4 Amazing Novels that will transport you to another land | Intentional Travelers

27 May 4 Amazing Novels That Will Transport You To Another Land

We can’t always travel but we should still be growing and learning. Even when we’re stuck at home, we have the opportunity to better understand the world and expose ourselves to different cultures through the powerful stories of today’s award winning authors.

I read all four of these books within the last year or so, and each one has left a lasting impression. I haven’t been anywhere near these parts of the world yet, so it’s a privilege to be able to get a glimpse of these places, people, and cultures and learn from them.

I Am MalalaI Am Malala: The Girl Who Stood Up for Education and Was Shot by the Taliban

by Malala Yousafzai and Christina Lamb

This is the powerful, true story of a young girl who stood up to the Taliban for her right to go to school. Enduring persecution to the point of being shot in the head by a terrorist, Malala miraculously survived to continue her family’s legacy advocating for girls’ education in Pakistan. She is the youngest nominee for a Nobel Peace Prize award.

Although under the threat of terrorism, it is courage and passion that radiate from this story, rather than fear or misery. It also paints a vivid picture of village life in a beautiful Pakistani mountain region, both before and during Taliban occupation, transporting the reader inside Malala’s home and classroom as she goes through her daily life.

AmericanahAmericanah

by Chimamanda Ngozi Adichie

This is an insightful story of Ifemelu, a young Nigerian woman, who reluctantly leaves her home country and her first love to attend school in the United States. As she navigates culture shock and hardship, she disconnects from her love, Obinze, who coincidentally is enduring the perils of being an undocumented immigrant in London. Eventually the two return separately to settle in Nigeria.

In this novel, the reader is transported into the culture of Nigeria and the experience of African refugees in the West through masterfully crafted characters.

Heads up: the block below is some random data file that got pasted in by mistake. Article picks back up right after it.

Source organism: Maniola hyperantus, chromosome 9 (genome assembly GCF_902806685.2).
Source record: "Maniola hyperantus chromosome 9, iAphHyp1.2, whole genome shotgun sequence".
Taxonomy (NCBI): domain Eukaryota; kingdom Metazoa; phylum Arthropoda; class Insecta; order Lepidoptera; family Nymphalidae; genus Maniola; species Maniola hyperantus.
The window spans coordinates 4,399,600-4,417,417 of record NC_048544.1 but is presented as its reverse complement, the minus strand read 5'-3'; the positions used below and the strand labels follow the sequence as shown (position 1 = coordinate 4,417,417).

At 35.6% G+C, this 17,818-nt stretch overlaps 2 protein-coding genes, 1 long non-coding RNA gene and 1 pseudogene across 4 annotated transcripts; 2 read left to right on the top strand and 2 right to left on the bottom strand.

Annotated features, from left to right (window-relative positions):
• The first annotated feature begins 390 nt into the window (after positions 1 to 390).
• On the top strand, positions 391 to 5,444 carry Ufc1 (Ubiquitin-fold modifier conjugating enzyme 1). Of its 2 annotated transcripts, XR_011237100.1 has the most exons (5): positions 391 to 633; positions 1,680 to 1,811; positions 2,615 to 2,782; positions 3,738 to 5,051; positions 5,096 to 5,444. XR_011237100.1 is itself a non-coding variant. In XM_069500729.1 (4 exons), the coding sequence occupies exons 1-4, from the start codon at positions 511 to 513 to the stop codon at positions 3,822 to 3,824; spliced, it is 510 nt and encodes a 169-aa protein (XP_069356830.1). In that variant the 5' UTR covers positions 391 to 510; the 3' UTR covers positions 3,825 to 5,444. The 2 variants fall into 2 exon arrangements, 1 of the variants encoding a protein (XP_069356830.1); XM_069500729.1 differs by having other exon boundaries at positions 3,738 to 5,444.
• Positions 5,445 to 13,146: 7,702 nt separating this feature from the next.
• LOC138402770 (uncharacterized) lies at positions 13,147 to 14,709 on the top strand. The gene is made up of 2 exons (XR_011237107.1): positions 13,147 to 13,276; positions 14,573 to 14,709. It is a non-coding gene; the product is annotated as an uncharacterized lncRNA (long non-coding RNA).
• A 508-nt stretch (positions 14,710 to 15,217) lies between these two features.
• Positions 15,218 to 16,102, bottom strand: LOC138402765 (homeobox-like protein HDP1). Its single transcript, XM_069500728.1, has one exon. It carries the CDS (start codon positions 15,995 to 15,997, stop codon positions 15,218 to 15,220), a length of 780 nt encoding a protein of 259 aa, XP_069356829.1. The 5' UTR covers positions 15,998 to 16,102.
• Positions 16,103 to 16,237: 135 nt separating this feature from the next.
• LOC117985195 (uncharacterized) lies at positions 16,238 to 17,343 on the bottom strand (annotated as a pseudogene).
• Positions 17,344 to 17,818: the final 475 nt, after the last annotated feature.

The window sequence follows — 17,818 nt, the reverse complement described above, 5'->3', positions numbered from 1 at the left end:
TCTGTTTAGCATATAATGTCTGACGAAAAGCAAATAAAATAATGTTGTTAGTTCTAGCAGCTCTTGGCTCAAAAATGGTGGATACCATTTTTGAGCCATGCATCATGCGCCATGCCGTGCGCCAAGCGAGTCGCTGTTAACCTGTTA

What is the WhatWhat is the What

by Dave Eggers

This remarkable novel is based on the life of Valentino Achak Deng who fled his village home in Sudan during an attack and became one of the “Lost Boys,” traversing three countries on foot to escape. The story follows him from his displacement at age seven, his trek across deserts with thousands of other youth, his experience in refugee camps, and his struggle to make a life as a refugee in the U.S.

Though the circumstances are tragic, it is a compelling story that sparks passion and compassion. The reader gains a deep appreciation for those trapped amidst civil war and for the complex, surprising disappointments of reaching the “land of the free.”

Cutting for StoneCutting for Stone

by Abraham Verghese

This is a masterfully woven tale of Marion and his twin brother, Shiva, who grew up amidst a hospital compound in Ethiopia with their adopted parents, both doctors. The rest is hard to describe – sometimes gritty, sometimes bordering miraculous, and often in the tension between broken and being repaired. The story transports the reader to India, Ethiopia, and inner-city New York as the protagonist encounters conflicts and triumphs throughout his life. Note: Be warned, there is quite a bit of medical imagery (i.e. descriptions of surgery) throughout. While you don’t have to be a physician to appreciate what’s written, but if you don’t do well with blood, it could be upsetting.

We’re always looking for recommendations. What books have you read that gave you the itch to travel, or helped you understand a culture without going there yourself?

Get our best tips and resources for transformational travel

Intentional-travelers-color-logo-01

Subscribe now to get our free Checklist for International Travel, plus other exclusive content about how to travel more, save money, and enjoy transformational experiences around the world.

Powered by ConvertKit

4 Comments
  • jefferyd32
    Posted at 20:52h, 27 May Reply

    I keep meaning to read I am Malala, it’s on my shelf I just haven’t made the time, perhaps this summer. Another book I read in the last year with a similarly inspiring story is The Boy Who Harnessed the Wind. It is an easy and quick read and really speaks to human ingenuity and the desire to rise above ones circumstances though knowledge and hard work. I enjoyed it quite a bit.

    • intentionalmc
      Posted at 21:02h, 27 May Reply

      Thanks, Jeff. That sounds like a great recommendation!

  • Lindsay Penrose
    Posted at 18:23h, 06 June Reply

    Oh I haven’t read Cutting for Stone yet, great recommendation!!

    Even though I love Dave Eggers, I couldn’t get into What is the What like I could his other books. But I think if you liked that, I bet you’d also really like A Long Way Gone by Ishmael Beah. Sierra Leone instead of Sudan, but still very compelling, and the protagonist is the author!

    Happy reading! 🙂

    • Michelle C
      Posted at 18:50h, 06 June Reply

      Thanks, Lindsay! I’ll look for A Long Way Gone.

Share your thoughts:

%d bloggers like this: